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A huge kitchen filled with the best cooking hardware and freshest ingredients available…world-class chefs creating original and inspiring cuisine…a “chairman” wearing some of the craziest outfits ever…  this is Iron Chef, and it’s one of the best shows ever created.

Iron Chef Japan is part of a tradition in my household…every weeknight at 11, we gather around the TV and watch world-renowned chefs cook up creative dishes (sometimes while eating a little creative something of our own.)  Watching these masters work their craft is akin to watching someone paint a fine portrait, or watching someone write an opera.

All seven Iron Chefs, shoulder to shoulder.

All seven Iron Chefs, shoulder to shoulder.

In case you are unfamiliar with Iron Chef, it started in ’93 and during its run aired over 300 episodes.  There is a giant cooking arena, stocked with top quality cooking utensils and ingredients.  There are multiple Iron Chefs (a total of seven throughout the series, although only up to four were ever active at a time), each with their own specialty (Italian, Chinese, etc.).  A challenger comes in, picks the Iron Chef they wish to go up against, and then a “secret ingredient” is revealed.  The challenger and the Iron Chef have to put together high-quality dishes (usually between four and six, although there are no minimum requirements/maximum limits to the number of dishes) that primarily utilize the secret ingredient, which can be something as simple as cabbage to something as expensive and sophisticated as foie gras.  Unlike the popular American version of the show, the ingredient tends to be something used in high-class food, such as the aforementioned foie gras, truffles, or even abalone.  Also unlike the American version, smaller animals such as eel, octopus, and dungeness crabs are presented live and then killed on camera (the octopus and carp battles were particularly brutal…just a warning.)  The challenger and the Iron Chef have 60 minutes to put together their dishes, after which four tasters (two of which act as guest commentators during the battle) rate the food based on presentation, originality, and taste.  The chef with the highest score wins!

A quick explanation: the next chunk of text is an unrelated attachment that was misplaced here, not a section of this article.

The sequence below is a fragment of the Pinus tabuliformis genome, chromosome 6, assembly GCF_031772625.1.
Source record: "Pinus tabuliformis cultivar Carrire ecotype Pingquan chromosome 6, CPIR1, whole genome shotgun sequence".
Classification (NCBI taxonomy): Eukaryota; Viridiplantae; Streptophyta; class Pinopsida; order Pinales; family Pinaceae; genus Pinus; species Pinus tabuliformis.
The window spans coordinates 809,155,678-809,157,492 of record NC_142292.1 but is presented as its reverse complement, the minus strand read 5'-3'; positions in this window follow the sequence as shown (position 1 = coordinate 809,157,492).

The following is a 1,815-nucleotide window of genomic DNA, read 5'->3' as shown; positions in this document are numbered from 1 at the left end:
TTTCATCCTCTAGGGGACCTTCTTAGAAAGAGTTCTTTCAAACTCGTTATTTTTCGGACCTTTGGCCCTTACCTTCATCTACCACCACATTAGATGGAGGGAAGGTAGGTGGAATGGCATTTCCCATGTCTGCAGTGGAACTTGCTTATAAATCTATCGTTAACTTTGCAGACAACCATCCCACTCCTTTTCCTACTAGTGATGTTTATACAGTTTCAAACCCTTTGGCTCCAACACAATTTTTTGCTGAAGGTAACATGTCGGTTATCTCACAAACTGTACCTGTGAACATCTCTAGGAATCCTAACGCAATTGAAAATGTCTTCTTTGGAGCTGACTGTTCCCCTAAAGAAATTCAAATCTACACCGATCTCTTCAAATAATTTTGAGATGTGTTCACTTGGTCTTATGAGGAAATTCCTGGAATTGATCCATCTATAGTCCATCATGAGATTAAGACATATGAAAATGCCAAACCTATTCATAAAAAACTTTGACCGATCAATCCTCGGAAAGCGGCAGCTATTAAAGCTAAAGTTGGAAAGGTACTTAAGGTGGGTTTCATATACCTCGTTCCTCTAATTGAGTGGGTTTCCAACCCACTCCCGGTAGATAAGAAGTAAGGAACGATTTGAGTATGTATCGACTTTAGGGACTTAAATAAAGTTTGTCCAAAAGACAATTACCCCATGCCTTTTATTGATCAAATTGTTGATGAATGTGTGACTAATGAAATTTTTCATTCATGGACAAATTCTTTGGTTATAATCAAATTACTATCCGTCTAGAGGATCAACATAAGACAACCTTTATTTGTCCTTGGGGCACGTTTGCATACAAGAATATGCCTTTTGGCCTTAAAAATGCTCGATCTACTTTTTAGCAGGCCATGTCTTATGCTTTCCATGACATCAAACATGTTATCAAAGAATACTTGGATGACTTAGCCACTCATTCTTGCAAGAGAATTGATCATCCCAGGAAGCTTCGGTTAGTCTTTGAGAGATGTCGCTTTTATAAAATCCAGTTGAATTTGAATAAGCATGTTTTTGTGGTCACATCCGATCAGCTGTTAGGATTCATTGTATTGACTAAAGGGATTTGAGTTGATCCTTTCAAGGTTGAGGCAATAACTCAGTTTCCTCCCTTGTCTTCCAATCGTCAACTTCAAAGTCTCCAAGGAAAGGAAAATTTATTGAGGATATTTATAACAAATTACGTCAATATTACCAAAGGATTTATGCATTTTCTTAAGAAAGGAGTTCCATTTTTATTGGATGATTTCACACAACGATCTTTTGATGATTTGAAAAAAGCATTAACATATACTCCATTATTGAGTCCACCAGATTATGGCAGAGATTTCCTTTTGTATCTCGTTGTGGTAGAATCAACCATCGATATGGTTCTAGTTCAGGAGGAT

An overview of Kitchen Stadium

An overview of Kitchen Stadium

So what makes Iron Chef so darn good?  Aside from the obvious reasons (watching someone make amazing food), a lot of it has to do with the overall atmosphere; despite the competitive nature of the show and the wide-open layout of Kitchen Stadium, the whole thing gives you a warm feeling…it’s very difficult to describe, but sitting down and watching this show is quite a relaxing and fun experience, made even better by having people around you throw out commentary, MST3K style.  Also, the English dub is absolutely HILARIOUS; they frequently mock challengers by dubbing over them with stupid sounding voices, or by (what appears to be intentionally) flubbing the translation so it sounds strange.  Speaking of translation, one of the oddest things about the English dubbing is that the words and phrases have been translated to English, but the intonation of the words remains the same as it was in Japanese.  I never really noticed this before, but once Brittnie pointed it out it became quite obvious.  Check it out next time you are watching this show, it’s really strange.

View across the dividing line of kitchen stadium

View along the dividing line of kitchen stadium

Iron Chef America may have Alton Brown, but the original Iron Chef is where it’s at.  Do yourself a favor and see if it shows up on TV listings in your neck of the woods…it will quickly become a part of your daily ritual.  It’s that awesome.